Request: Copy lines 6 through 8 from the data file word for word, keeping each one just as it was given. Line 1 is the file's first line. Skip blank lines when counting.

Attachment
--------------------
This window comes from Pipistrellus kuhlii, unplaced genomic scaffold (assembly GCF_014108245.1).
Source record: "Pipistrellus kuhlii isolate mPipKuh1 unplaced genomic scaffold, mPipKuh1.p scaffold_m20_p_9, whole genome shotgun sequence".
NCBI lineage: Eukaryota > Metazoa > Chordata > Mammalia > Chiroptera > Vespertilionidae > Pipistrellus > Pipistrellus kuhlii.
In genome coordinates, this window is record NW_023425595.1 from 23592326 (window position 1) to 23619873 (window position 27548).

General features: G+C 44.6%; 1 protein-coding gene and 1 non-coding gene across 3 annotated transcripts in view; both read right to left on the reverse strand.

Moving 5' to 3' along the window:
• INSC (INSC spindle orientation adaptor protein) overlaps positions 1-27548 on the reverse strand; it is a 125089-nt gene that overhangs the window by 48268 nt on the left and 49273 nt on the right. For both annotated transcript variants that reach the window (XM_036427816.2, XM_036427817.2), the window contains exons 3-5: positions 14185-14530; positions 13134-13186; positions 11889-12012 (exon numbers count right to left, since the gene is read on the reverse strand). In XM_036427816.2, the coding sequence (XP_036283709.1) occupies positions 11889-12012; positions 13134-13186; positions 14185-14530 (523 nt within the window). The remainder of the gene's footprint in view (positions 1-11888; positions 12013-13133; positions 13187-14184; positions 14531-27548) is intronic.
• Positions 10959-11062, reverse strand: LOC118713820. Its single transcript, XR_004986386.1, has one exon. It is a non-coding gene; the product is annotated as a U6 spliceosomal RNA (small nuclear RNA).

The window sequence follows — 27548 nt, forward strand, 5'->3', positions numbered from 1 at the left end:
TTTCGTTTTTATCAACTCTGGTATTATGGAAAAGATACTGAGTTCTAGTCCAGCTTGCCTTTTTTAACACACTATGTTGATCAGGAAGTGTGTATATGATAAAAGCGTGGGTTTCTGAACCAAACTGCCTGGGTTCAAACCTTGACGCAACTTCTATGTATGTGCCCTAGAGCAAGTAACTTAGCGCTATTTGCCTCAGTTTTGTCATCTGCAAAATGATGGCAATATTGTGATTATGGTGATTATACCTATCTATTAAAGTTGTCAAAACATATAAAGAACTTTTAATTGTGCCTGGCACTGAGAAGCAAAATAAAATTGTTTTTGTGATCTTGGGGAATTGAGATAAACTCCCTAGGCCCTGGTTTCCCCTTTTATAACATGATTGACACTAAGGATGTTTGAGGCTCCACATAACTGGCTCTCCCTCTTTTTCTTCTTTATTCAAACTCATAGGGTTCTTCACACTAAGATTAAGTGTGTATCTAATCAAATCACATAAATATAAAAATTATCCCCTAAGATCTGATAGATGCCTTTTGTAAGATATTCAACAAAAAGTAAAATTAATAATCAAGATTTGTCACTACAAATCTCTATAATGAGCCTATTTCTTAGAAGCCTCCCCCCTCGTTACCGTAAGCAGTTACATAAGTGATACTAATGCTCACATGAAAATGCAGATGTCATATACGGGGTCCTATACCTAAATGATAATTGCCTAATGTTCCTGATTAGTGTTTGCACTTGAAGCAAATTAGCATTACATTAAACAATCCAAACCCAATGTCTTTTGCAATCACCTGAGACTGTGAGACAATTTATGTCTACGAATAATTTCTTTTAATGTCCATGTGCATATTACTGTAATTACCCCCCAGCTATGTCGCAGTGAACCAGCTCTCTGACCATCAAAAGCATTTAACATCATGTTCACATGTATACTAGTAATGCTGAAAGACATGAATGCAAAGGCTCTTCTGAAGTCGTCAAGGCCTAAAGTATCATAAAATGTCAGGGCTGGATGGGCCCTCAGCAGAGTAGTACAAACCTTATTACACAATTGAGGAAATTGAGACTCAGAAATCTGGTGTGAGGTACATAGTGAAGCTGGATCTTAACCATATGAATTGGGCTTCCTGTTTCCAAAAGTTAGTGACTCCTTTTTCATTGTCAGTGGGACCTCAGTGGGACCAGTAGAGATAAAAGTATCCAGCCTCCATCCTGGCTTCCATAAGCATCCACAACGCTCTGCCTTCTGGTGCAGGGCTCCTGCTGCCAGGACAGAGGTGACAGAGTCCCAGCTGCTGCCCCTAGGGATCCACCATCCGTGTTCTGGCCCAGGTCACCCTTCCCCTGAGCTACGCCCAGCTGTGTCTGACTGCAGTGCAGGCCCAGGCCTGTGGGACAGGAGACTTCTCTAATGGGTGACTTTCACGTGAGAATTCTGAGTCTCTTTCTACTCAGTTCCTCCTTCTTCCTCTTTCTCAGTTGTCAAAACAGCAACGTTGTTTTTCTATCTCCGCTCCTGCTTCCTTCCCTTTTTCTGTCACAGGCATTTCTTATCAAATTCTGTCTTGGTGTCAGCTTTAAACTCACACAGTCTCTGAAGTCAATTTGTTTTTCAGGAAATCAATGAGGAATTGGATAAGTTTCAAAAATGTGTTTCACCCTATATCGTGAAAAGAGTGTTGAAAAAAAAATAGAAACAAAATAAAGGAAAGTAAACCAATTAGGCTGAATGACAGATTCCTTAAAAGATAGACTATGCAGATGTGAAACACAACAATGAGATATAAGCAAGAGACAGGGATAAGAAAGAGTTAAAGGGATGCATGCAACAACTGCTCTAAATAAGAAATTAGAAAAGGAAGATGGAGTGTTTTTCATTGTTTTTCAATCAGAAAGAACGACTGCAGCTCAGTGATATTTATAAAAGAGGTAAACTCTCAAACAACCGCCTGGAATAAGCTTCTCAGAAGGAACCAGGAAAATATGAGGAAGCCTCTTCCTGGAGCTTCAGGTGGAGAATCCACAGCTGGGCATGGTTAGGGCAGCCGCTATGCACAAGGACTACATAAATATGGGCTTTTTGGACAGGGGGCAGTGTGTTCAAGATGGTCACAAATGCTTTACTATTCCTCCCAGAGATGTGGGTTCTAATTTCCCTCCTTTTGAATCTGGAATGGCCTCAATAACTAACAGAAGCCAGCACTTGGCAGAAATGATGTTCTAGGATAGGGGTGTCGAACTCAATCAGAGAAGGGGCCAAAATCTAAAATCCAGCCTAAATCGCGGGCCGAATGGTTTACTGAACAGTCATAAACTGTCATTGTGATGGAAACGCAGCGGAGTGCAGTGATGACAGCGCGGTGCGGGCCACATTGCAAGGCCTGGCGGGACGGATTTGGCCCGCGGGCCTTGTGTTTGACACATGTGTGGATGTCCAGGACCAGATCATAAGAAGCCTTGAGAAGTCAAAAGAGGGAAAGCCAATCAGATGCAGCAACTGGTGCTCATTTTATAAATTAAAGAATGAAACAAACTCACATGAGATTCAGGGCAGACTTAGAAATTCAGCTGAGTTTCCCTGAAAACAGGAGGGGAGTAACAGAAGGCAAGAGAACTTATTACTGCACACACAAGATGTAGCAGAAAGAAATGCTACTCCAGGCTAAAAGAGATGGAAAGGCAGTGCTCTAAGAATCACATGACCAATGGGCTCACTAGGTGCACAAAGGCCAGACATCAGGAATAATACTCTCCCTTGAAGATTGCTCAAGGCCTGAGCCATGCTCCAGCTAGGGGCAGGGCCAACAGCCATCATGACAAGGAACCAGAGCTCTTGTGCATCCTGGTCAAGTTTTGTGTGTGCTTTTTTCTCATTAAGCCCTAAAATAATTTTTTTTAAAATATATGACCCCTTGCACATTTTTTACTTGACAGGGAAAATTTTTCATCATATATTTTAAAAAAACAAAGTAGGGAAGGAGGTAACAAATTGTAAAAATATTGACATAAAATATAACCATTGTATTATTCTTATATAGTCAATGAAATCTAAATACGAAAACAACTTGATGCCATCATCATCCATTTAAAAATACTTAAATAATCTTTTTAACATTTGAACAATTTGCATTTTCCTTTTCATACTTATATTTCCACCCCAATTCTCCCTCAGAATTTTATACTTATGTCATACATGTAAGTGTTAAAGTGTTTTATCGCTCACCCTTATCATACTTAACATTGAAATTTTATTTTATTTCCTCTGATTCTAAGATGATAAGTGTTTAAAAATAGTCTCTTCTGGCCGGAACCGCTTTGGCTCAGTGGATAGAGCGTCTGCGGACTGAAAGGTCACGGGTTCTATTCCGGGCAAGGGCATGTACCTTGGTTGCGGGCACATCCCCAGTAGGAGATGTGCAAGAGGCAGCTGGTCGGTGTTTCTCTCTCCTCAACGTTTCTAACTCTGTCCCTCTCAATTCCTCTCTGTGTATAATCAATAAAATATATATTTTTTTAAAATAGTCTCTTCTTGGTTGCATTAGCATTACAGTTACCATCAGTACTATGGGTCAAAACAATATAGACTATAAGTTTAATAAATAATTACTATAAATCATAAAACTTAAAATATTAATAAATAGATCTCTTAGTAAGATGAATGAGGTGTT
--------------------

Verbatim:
Moving 5' to 3' along the window:
• INSC (INSC spindle orientation adaptor protein) overlaps positions 1-27548 on the reverse strand; it is a 125089-nt gene that overhangs the window by 48268 nt on the left and 49273 nt on the right. For both annotated transcript variants that reach the window (XM_036427816.2, XM_036427817.2), the window contains exons 3-5: positions 14185-14530; positions 13134-13186; positions 11889-12012 (exon numbers count right to left, since the gene is read on the reverse strand). In XM_036427816.2, the coding sequence (XP_036283709.1) occupies positions 11889-12012; positions 13134-13186; positions 14185-14530 (523 nt within the window). The remainder of the gene's footprint in view (positions 1-11888; positions 12013-13133; positions 13187-14184; positions 14531-27548) is intronic.
• Positions 10959-11062, reverse strand: LOC118713820. Its single transcript, XR_004986386.1, has one exon. It is a non-coding gene; the product is annotated as a U6 spliceosomal RNA (small nuclear RNA).